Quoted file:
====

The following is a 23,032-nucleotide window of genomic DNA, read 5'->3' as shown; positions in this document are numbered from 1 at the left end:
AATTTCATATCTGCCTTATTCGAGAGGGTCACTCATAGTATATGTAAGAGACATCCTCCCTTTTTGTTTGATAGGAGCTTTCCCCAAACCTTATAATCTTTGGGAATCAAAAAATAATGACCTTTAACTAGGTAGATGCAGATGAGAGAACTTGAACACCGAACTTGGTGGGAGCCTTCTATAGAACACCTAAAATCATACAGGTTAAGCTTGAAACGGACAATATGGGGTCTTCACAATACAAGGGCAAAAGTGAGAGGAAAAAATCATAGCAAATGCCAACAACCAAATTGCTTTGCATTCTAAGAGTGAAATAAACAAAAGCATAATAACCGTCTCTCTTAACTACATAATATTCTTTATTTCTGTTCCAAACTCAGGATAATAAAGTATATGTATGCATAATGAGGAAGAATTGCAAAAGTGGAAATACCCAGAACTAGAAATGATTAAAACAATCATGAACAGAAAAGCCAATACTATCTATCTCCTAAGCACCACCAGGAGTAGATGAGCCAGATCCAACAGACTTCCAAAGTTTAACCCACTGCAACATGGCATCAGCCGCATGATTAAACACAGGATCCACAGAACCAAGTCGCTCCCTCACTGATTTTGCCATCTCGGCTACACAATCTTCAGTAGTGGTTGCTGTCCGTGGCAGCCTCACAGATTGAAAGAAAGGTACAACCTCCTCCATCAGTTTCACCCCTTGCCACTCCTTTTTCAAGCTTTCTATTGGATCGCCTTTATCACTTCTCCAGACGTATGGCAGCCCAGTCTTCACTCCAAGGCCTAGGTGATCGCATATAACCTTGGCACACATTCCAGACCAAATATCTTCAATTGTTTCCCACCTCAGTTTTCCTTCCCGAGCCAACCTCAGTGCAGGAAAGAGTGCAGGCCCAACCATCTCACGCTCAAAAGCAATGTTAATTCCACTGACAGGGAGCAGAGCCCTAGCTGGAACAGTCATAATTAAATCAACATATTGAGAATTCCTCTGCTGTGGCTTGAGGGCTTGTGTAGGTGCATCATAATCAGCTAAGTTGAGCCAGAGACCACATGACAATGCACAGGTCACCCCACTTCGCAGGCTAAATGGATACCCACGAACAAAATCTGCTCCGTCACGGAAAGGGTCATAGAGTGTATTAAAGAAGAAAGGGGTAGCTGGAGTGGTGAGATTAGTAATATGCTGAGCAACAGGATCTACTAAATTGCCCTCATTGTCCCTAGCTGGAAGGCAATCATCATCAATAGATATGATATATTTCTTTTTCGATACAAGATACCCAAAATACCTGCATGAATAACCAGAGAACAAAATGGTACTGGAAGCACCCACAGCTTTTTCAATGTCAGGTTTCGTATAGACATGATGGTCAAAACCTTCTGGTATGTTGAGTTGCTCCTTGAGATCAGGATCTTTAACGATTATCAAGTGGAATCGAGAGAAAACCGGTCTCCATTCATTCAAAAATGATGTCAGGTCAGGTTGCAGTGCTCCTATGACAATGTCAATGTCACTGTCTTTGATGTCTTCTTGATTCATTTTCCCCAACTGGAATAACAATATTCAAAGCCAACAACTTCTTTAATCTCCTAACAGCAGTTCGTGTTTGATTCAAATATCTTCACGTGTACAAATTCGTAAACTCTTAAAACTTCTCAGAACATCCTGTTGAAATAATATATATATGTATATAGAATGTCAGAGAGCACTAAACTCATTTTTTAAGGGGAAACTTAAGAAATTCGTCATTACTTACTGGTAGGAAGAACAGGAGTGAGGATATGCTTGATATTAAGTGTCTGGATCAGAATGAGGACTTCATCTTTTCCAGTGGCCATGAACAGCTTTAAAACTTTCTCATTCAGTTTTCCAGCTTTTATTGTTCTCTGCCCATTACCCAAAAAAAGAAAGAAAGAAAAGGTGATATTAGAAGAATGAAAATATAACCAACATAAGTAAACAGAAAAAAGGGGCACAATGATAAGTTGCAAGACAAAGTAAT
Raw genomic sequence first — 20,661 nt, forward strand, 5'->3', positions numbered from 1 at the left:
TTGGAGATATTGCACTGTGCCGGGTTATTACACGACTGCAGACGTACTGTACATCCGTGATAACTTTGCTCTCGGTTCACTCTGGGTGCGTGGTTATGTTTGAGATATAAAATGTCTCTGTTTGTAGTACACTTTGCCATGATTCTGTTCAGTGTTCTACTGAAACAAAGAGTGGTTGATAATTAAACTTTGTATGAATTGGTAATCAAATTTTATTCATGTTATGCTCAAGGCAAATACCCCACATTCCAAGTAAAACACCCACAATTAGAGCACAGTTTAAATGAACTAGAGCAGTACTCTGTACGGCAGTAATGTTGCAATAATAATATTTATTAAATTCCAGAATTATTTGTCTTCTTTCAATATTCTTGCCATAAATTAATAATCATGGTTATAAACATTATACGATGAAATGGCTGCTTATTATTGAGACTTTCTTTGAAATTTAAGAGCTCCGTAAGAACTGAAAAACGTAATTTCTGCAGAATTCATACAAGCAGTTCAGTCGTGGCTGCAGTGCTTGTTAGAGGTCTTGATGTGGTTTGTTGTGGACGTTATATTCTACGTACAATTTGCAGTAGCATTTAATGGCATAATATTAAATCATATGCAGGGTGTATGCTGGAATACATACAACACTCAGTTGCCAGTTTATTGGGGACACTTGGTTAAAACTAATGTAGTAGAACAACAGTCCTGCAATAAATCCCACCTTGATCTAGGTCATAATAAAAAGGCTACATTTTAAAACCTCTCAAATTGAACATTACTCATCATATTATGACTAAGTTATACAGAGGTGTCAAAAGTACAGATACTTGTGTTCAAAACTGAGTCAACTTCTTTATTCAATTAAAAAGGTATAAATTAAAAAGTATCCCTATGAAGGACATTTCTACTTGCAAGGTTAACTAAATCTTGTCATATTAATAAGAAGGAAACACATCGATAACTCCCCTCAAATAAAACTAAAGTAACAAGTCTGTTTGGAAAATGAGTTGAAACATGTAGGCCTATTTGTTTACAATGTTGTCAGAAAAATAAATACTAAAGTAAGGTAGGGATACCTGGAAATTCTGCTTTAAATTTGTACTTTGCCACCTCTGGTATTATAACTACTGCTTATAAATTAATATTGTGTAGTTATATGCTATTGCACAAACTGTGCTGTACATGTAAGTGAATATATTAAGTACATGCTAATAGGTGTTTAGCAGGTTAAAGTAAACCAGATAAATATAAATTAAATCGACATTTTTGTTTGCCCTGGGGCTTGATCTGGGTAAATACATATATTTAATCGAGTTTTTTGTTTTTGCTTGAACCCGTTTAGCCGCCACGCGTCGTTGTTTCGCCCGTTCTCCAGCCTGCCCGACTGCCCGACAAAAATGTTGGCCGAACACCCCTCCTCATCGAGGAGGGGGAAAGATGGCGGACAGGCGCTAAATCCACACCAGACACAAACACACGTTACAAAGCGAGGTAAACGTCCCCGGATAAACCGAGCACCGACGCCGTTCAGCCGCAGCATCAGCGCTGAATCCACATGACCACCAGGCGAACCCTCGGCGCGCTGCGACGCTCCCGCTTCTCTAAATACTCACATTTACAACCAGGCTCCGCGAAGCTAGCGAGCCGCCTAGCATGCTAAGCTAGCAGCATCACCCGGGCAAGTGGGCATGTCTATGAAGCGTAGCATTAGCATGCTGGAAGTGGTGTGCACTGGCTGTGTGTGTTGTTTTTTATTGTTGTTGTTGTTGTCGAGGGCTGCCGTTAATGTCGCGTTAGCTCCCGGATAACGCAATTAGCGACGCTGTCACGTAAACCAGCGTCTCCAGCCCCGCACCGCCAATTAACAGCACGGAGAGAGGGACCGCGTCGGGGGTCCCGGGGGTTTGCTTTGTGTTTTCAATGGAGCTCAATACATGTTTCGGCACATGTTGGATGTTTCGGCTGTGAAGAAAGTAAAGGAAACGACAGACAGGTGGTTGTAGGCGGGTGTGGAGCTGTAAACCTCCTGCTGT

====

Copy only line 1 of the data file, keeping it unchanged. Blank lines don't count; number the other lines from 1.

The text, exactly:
The following is a 23,032-nucleotide window of genomic DNA, read 5'->3' as shown; positions in this document are numbered from 1 at the left end: